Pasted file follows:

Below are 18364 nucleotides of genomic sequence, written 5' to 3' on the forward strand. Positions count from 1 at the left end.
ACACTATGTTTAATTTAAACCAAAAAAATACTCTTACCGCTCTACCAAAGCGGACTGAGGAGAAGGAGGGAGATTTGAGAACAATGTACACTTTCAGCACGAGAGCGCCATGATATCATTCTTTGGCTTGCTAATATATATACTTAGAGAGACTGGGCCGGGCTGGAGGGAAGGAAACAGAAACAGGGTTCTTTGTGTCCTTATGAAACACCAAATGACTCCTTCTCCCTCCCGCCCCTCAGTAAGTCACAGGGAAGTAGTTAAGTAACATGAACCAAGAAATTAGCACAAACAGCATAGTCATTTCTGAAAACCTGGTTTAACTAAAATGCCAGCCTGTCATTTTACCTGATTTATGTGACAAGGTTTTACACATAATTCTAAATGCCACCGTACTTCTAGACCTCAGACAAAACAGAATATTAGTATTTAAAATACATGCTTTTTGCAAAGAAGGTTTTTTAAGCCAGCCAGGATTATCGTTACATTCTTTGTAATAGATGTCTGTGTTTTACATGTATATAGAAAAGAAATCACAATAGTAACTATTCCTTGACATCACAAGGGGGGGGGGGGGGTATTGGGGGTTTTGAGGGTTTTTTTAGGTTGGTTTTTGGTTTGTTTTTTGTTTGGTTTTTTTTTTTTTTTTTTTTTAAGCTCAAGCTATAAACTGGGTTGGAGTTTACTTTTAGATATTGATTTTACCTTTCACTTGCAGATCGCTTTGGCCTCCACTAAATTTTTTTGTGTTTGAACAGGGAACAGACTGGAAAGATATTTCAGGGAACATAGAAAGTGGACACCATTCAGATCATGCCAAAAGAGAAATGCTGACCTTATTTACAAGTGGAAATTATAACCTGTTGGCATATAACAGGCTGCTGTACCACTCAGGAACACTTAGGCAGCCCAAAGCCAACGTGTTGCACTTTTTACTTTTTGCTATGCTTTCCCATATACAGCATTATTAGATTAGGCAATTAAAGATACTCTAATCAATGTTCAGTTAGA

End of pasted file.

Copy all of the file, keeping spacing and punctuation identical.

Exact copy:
Below are 18364 nucleotides of genomic sequence, written 5' to 3' on the forward strand. Positions count from 1 at the left end.
ACACTATGTTTAATTTAAACCAAAAAAATACTCTTACCGCTCTACCAAAGCGGACTGAGGAGAAGGAGGGAGATTTGAGAACAATGTACACTTTCAGCACGAGAGCGCCATGATATCATTCTTTGGCTTGCTAATATATATACTTAGAGAGACTGGGCCGGGCTGGAGGGAAGGAAACAGAAACAGGGTTCTTTGTGTCCTTATGAAACACCAAATGACTCCTTCTCCCTCCCGCCCCTCAGTAAGTCACAGGGAAGTAGTTAAGTAACATGAACCAAGAAATTAGCACAAACAGCATAGTCATTTCTGAAAACCTGGTTTAACTAAAATGCCAGCCTGTCATTTTACCTGATTTATGTGACAAGGTTTTACACATAATTCTAAATGCCACCGTACTTCTAGACCTCAGACAAAACAGAATATTAGTATTTAAAATACATGCTTTTTGCAAAGAAGGTTTTTTAAGCCAGCCAGGATTATCGTTACATTCTTTGTAATAGATGTCTGTGTTTTACATGTATATAGAAAAGAAATCACAATAGTAACTATTCCTTGACATCACAAGGGGGGGGGGGGGGTATTGGGGGTTTTGAGGGTTTTTTTAGGTTGGTTTTTGGTTTGTTTTTTGTTTGGTTTTTTTTTTTTTTTTTTTTTAAGCTCAAGCTATAAACTGGGTTGGAGTTTACTTTTAGATATTGATTTTACCTTTCACTTGCAGATCGCTTTGGCCTCCACTAAATTTTTTTGTGTTTGAACAGGGAACAGACTGGAAAGATATTTCAGGGAACATAGAAAGTGGACACCATTCAGATCATGCCAAAAGAGAAATGCTGACCTTATTTACAAGTGGAAATTATAACCTGTTGGCATATAACAGGCTGCTGTACCACTCAGGAACACTTAGGCAGCCCAAAGCCAACGTGTTGCACTTTTTACTTTTTGCTATGCTTTCCCATATACAGCATTATTAGATTAGGCAATTAAAGATACTCTAATCAATGTTCAGTTAGA